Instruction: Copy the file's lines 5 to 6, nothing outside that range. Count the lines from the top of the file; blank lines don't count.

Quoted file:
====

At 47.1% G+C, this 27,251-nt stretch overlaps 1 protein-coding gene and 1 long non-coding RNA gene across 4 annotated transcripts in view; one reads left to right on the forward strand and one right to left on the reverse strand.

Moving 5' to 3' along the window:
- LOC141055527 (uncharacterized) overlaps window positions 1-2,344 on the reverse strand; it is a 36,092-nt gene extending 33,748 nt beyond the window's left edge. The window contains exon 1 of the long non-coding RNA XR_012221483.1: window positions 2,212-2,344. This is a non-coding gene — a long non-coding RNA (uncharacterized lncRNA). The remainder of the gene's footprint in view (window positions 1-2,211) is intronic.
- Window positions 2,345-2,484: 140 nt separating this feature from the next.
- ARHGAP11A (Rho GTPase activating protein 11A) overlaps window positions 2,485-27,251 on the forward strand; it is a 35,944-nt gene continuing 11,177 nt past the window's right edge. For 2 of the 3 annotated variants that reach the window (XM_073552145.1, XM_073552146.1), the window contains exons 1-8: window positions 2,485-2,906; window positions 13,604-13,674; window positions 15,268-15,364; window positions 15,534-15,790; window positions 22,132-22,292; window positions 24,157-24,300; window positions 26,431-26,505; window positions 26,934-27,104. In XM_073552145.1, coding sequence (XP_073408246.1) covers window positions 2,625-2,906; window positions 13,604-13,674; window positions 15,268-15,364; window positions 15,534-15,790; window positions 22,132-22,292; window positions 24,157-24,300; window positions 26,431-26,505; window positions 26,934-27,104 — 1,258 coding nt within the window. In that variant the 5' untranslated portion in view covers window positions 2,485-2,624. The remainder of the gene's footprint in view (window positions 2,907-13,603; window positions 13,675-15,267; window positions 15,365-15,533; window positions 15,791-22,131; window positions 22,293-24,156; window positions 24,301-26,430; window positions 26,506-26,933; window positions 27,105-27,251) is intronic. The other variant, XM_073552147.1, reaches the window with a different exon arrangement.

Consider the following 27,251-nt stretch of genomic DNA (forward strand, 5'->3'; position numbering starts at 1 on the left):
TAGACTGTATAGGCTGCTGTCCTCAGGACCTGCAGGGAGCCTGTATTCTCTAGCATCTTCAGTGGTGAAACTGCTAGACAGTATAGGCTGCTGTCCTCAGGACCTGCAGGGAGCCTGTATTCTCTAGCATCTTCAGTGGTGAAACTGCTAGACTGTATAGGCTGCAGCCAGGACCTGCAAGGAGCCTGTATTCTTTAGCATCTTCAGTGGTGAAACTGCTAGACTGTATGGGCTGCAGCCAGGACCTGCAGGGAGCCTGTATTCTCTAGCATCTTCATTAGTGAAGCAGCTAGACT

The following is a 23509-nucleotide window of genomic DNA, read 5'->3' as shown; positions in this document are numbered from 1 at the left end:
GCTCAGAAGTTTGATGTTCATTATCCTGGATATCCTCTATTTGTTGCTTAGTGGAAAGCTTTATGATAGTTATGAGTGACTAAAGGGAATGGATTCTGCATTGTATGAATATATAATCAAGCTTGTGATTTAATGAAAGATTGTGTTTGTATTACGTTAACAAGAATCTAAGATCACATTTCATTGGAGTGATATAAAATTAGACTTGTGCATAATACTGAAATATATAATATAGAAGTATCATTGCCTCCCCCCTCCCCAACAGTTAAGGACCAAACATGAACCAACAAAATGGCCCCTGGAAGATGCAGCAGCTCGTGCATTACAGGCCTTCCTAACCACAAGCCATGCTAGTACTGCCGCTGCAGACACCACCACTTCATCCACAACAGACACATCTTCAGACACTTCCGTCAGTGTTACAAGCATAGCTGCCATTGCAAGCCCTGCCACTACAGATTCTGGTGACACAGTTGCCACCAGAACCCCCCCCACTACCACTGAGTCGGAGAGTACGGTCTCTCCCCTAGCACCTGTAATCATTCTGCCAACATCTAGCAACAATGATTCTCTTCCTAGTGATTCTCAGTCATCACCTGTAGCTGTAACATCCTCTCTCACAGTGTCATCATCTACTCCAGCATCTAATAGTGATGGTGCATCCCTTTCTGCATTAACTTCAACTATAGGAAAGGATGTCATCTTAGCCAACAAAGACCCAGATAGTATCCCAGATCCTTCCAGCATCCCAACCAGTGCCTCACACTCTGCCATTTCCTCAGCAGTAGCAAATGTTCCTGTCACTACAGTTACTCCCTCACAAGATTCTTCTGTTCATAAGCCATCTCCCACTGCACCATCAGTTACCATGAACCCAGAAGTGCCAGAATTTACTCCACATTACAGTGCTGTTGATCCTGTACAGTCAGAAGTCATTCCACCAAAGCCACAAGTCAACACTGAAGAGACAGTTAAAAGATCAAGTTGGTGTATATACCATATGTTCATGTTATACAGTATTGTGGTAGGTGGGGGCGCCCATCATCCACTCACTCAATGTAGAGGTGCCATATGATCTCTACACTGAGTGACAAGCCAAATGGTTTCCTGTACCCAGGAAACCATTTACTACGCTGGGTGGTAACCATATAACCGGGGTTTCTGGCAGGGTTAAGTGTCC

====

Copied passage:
- ARHGAP11A (Rho GTPase activating protein 11A) overlaps window positions 2,485-27,251 on the forward strand; it is a 35,944-nt gene continuing 11,177 nt past the window's right edge. For 2 of the 3 annotated variants that reach the window (XM_073552145.1, XM_073552146.1), the window contains exons 1-8: window positions 2,485-2,906; window positions 13,604-13,674; window positions 15,268-15,364; window positions 15,534-15,790; window positions 22,132-22,292; window positions 24,157-24,300; window positions 26,431-26,505; window positions 26,934-27,104. In XM_073552145.1, coding sequence (XP_073408246.1) covers window positions 2,625-2,906; window positions 13,604-13,674; window positions 15,268-15,364; window positions 15,534-15,790; window positions 22,132-22,292; window positions 24,157-24,300; window positions 26,431-26,505; window positions 26,934-27,104 — 1,258 coding nt within the window. In that variant the 5' untranslated portion in view covers window positions 2,485-2,624. The remainder of the gene's footprint in view (window positions 2,907-13,603; window positions 13,675-15,267; window positions 15,365-15,533; window positions 15,791-22,131; window positions 22,293-24,156; window positions 24,301-26,430; window positions 26,506-26,933; window positions 27,105-27,251) is intronic. The other variant, XM_073552147.1, reaches the window with a different exon arrangement.

Consider the following 27,251-nt stretch of genomic DNA (forward strand, 5'->3'; position numbering starts at 1 on the left):